As time progresses in the simulation, biomass burning in South America begins to subside, while fires in Indonesia intensify and emit large amounts of black carbon into the atmosphere in October and November. At the same time, several strong cyclones in the western Pacific can be seen lifting sea salt aerosols and entraining dust, sulfates, and black carbon. In December, biomass burning in Africa appears to intensify, while fires in southeastern Australia ignite and emit black carbon that mixes with dust from the Australian deserts. These aerosols then get drawn into the westerlies of the southern hemisphere, which travel around the southern mid-to-high latitudes mostly undisturbed by land, but which interact with the polar easterlies to form large cyclones that can easily be seen in the distribution of sea salt aerosols. In North America, winter frontal systems can be periodically seen spinning up over the center of the continent and pushing sulfate emissions as well as advected dust, black carbon, and sea salt aerosols away from the landmass into the Atlantic and the Gulf of Mexico.
In January 2007, the simulation captures the eruption of the Karthala volcano on Grand Comore Island off Africa's eastern coast. This eruption began on January 12 and lasted for a few days. The sulfate aerosols disperse, mixing with the emissions from biomass burning in central Africa, and are pulled in two directions by opposing wind belts. By February, sulfate emissions from Mount Karthala appear to have subsided, but dust and black carbon continue to drift off the African continent and make their way to the Americas or to Europe. Later in February, biomass burning in Thailand and neighboring countries increases. Black carbon emissions quickly mix with dust from the Middle East and the Gobi and with sulfates from industry in China. These aerosols are then transported eastward, are pulled into mid-latitude cyclones that churn up sea salt, and eventually cross the Pacific to reach North America.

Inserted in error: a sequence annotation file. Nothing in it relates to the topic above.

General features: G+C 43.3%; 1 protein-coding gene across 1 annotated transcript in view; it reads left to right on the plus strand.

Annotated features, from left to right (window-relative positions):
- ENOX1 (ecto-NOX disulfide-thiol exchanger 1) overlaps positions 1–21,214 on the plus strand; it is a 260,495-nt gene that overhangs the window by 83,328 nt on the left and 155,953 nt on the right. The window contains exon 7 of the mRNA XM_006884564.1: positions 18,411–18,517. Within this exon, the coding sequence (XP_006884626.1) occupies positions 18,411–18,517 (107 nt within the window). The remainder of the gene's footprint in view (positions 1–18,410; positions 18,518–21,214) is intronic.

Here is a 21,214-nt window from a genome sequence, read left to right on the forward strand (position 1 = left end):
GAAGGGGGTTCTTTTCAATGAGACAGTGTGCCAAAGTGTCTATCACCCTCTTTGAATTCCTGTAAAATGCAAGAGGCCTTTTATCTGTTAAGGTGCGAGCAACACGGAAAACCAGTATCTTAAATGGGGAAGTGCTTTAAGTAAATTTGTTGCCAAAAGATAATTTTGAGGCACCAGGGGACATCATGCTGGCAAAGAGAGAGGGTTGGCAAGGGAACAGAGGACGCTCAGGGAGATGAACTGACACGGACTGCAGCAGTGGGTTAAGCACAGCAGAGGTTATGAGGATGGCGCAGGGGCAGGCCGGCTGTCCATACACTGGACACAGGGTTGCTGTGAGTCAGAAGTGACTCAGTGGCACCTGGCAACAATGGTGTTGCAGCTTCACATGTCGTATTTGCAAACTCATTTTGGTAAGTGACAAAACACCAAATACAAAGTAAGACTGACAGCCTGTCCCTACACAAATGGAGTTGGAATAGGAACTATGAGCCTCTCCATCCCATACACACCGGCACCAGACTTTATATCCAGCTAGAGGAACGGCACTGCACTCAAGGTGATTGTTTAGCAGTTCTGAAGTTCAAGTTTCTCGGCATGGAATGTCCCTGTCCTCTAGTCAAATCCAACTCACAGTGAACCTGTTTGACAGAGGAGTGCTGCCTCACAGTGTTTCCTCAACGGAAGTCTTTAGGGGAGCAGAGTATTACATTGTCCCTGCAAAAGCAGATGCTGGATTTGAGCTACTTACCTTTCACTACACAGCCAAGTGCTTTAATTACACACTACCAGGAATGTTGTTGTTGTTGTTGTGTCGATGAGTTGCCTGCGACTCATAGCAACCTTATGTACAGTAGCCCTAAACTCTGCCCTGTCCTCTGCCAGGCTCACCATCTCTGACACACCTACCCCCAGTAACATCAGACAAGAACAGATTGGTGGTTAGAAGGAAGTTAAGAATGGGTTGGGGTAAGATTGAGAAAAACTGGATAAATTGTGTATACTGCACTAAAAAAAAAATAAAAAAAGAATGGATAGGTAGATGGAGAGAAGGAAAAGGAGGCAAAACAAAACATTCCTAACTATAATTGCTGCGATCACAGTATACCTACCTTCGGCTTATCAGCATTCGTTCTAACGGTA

The GMAO is currently working on improving this simulation, with updated model physics, revised emission inventories, and with the incorporation of CO and CO2 tracers for wider applicability to upcoming NASA observing missions.
Since the initial release of Animation 1 in May of 2012, it and other results of the first GEOS-5 nature run have appeared in several thousand news or science articles, blogs, and social network postings. See a selection of media links about this work.
Colarco, P., A. da Silva, M. Chin and T. Diehl, 2009: Online simulations of global aerosol distributions in the NASA GEOS-4 model and comparisons to satellite and ground-based aerosol optical depth. J. Geophys. Res., 115, D14207, doi:10.1029/2009JD012820.
Errico, R. M., R. Yang, N. Privé, K.-S. Tai, R. Todling, M. Sienkiewicz, and J. Guo, 2012: Development and validation of observing system simulation experiments at the Global Modeling and Assimilation Office. Q. J. R. Meteorol. Soc., doi:10.1002/qj.2027.
Forster, P., and coauthors, 2007: Changes in atmospheric constituents and in radiative forcing, in: Climate Change 2007: The Physical Science Basis. Contribution of Working Group I to the Fourth Assessment Report of the Intergovernmental Panel on Climate Change, edited by: Solomon, S., Qin, D., Manning, M., Chen, Z., Marquis, M., Averyt, K. B., Tignor, M., and Miller, H. L., Cambridge University Press, New York.
Yasunari, T. J., R. D. Koster, K.-M. Lau, T. Aoki, Y. C. Sud, T. Yamazaki, H. Motoyoshi, and Y. Kodama, 2011: Influence of dust and black carbon on the snow albedo in the NASA Goddard Earth Observing System version 5 land surface model. J. Geophys. Res., 116, D02210, doi:10.1029/2010JD014861.